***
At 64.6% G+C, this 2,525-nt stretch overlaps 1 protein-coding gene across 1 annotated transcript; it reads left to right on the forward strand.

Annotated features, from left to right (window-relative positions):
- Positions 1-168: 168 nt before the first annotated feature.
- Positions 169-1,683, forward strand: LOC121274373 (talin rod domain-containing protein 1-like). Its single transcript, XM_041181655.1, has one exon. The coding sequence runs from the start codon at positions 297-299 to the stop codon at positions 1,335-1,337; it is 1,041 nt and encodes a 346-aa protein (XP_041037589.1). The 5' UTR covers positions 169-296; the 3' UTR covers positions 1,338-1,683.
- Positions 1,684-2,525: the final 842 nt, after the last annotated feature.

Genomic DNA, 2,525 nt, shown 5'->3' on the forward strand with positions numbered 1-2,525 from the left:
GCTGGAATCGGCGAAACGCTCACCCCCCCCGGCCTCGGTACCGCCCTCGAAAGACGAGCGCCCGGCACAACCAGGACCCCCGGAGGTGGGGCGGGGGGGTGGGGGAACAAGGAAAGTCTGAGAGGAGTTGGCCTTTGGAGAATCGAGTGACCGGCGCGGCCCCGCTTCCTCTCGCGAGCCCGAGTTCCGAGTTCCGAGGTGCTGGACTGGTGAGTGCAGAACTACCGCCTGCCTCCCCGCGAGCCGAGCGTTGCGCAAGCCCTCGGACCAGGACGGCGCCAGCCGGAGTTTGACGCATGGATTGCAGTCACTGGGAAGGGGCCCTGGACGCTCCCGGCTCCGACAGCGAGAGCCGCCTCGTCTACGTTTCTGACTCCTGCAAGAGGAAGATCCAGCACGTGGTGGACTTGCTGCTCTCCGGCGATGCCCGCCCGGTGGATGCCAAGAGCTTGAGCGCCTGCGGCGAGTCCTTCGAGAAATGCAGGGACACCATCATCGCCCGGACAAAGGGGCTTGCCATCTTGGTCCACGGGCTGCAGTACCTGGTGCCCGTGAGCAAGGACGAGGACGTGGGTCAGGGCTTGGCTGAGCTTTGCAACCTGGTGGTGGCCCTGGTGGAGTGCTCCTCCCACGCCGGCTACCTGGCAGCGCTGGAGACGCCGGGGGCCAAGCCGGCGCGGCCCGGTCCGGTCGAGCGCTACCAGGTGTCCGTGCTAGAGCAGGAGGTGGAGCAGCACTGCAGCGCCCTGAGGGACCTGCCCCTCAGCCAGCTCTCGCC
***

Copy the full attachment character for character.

At 64.6% G+C, this 2,525-nt stretch overlaps 1 protein-coding gene across 1 annotated transcript; it reads left to right on the forward strand.

Annotated features, from left to right (window-relative positions):
- Positions 1-168: 168 nt before the first annotated feature.
- Positions 169-1,683, forward strand: LOC121274373 (talin rod domain-containing protein 1-like). Its single transcript, XM_041181655.1, has one exon. The coding sequence runs from the start codon at positions 297-299 to the stop codon at positions 1,335-1,337; it is 1,041 nt and encodes a 346-aa protein (XP_041037589.1). The 5' UTR covers positions 169-296; the 3' UTR covers positions 1,338-1,683.
- Positions 1,684-2,525: the final 842 nt, after the last annotated feature.

Genomic DNA, 2,525 nt, shown 5'->3' on the forward strand with positions numbered 1-2,525 from the left:
GCTGGAATCGGCGAAACGCTCACCCCCCCCGGCCTCGGTACCGCCCTCGAAAGACGAGCGCCCGGCACAACCAGGACCCCCGGAGGTGGGGCGGGGGGGTGGGGGAACAAGGAAAGTCTGAGAGGAGTTGGCCTTTGGAGAATCGAGTGACCGGCGCGGCCCCGCTTCCTCTCGCGAGCCCGAGTTCCGAGTTCCGAGGTGCTGGACTGGTGAGTGCAGAACTACCGCCTGCCTCCCCGCGAGCCGAGCGTTGCGCAAGCCCTCGGACCAGGACGGCGCCAGCCGGAGTTTGACGCATGGATTGCAGTCACTGGGAAGGGGCCCTGGACGCTCCCGGCTCCGACAGCGAGAGCCGCCTCGTCTACGTTTCTGACTCCTGCAAGAGGAAGATCCAGCACGTGGTGGACTTGCTGCTCTCCGGCGATGCCCGCCCGGTGGATGCCAAGAGCTTGAGCGCCTGCGGCGAGTCCTTCGAGAAATGCAGGGACACCATCATCGCCCGGACAAAGGGGCTTGCCATCTTGGTCCACGGGCTGCAGTACCTGGTGCCCGTGAGCAAGGACGAGGACGTGGGTCAGGGCTTGGCTGAGCTTTGCAACCTGGTGGTGGCCCTGGTGGAGTGCTCCTCCCACGCCGGCTACCTGGCAGCGCTGGAGACGCCGGGGGCCAAGCCGGCGCGGCCCGGTCCGGTCGAGCGCTACCAGGTGTCCGTGCTAGAGCAGGAGGTGGAGCAGCACTGCAGCGCCCTGAGGGACCTGCCCCTCAGCCAGCTCTCGCC